Tai Chi Mind-Body Therapy for Chronic Heart Failure (NEXT-Heart)

This study has been completed.
Sponsor:
Collaborator:
Information provided by (Responsible Party):
Beth Israel Deaconess Medical Center
ClinicalTrials.gov Identifier:
NCT00110227
First received: May 4, 2005
Last updated: March 5, 2013
Last verified: March 2013
  Purpose

The purpose of this study is to determine the effects of a tai chi exercise program on functional capacity and health-related quality of life in patients with chronic heart failure (HF). This study will also examine the way tai chi influences mental, physical, and social functioning.


Condition Intervention Phase
Heart Failure
Behavioral: 12-week Tai Chi Program
Behavioral: 12-week Education Program
Phase 3

Study Type: Interventional
Study Design: Allocation: Randomized
Endpoint Classification: Efficacy Study
Intervention Model: Parallel Assignment
Masking: Single Blind (Outcomes Assessor)
Primary Purpose: Treatment
Official Title: Tai Chi Mind-Body Therapy for Chronic Heart Failure

Resource links provided by NLM:


Further study details as provided by Beth Israel Deaconess Medical Center:

Primary Outcome Measures:
  • HF-specific quality of life [ Time Frame: baseline, midpoint, endpoint, 6mo ] [ Designated as safety issue: No ]
  • functional capacity [ Time Frame: baseline and endpoint ] [ Designated as safety issue: No ]
  • Walking Test [ Time Frame: baseline, midpoint, endpoint ] [ Designated as safety issue: No ]

Secondary Outcome Measures:
  • General quality of life [ Time Frame: baseline, midpoint, endpoint, 6mo ] [ Designated as safety issue: No ]
  • mood and emotional status [ Time Frame: baseline, midpoint, endpoint, 6mo ] [ Designated as safety issue: No ]
  • exercise self-efficacy [ Time Frame: baseline, midpoint, endpoint, 6mo ] [ Designated as safety issue: No ]
  • sense of coherence [ Time Frame: baseline, midpoint, endpoint, 6mo ] [ Designated as safety issue: No ]
  • utility assessment [ Time Frame: baseline, midpoint, endpoint, 6mo ] [ Designated as safety issue: No ]
  • beliefs, attitudes, and expectations [ Time Frame: baseline, midpoint, endpoint ] [ Designated as safety issue: No ]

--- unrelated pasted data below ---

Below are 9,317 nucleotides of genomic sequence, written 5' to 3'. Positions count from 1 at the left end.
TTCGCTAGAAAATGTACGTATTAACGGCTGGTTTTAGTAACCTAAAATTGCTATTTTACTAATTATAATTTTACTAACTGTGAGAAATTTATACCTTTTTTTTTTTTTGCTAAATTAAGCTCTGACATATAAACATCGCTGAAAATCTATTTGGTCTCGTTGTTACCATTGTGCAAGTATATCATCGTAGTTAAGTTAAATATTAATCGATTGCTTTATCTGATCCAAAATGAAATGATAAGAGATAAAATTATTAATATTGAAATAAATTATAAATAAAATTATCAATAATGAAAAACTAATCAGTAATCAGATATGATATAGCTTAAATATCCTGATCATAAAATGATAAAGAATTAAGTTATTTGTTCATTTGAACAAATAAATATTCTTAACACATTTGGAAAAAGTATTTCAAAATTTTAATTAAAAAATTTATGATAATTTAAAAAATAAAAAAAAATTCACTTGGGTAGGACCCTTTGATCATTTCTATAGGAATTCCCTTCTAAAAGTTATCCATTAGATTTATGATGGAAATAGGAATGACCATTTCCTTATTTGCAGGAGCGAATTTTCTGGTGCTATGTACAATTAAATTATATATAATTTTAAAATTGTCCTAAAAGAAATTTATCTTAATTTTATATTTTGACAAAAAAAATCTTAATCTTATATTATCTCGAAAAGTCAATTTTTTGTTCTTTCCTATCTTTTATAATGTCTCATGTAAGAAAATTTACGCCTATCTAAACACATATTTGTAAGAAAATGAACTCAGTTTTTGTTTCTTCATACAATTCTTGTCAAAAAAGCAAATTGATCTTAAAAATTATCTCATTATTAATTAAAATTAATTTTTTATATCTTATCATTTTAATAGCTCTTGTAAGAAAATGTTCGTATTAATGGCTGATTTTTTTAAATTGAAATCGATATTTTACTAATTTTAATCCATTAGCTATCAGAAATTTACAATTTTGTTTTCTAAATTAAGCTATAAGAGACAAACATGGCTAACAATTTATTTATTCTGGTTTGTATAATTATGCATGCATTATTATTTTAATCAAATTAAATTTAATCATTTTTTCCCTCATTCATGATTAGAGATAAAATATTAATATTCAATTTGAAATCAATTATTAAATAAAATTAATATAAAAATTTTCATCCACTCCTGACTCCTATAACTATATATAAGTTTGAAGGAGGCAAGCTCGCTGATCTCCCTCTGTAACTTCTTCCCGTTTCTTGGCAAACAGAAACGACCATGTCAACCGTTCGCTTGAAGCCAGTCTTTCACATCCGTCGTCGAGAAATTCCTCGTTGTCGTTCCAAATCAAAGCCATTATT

• physical activity level [ Time Frame: baseline, midpoint, endpoint ] [ Designated as safety issue: No ]
  • perceived social support [ Time Frame: baseline, midpoint, endpoint ] [ Designated as safety issue: No ]
  • neurohormonal status [ Time Frame: baseline, midpoint, endpoint ] [ Designated as safety issue: No ]
  • autonomic tone, heart rate variability [ Time Frame: baseline and endpoint ] [ Designated as safety issue: No ]
  • echocardiography [ Time Frame: baseline and endpoint ] [ Designated as safety issue: No ]
  • costs and use of HF services [ Time Frame: baseline and endpoint ] [ Designated as safety issue: No ]

Enrollment: 100
Study Start Date: September 2005
Study Completion Date: July 2009
Primary Completion Date: January 2009 (Final data collection date for primary outcome measure)
Arms Assigned Interventions
Experimental: Tai Chi
12-week tai chi program
Behavioral: 12-week Tai Chi Program
24 tai chi sessions. 2 sessions/week for 12 weeks.
Active Comparator: Heart Health Education
12-week attention control
Behavioral: 12-week Education Program
24 Educational sessions. 2 sessions/week for 12 weeks.

Detailed Description:

HF is a major public health problem in the United States, affecting approximately 5 million adults. Despite recent advances in pharmacologic therapy and technologic devices, HF is the most common reason for hospitalization among Medicare patients and is reaching epidemic proportions as the population ages. New and inexpensive interventions that can improve functional capacity and quality of life and can delay disease progression are needed. Tai chi is a popular mind-body exercise that is a potential treatment for heart disease. This exercise incorporates both gentle physical activity and meditation, and it may be particularly suited to frail patients with HF. This study will examine the effects of a tailored tai chi program on functional capacity and quality of life in patients with HF.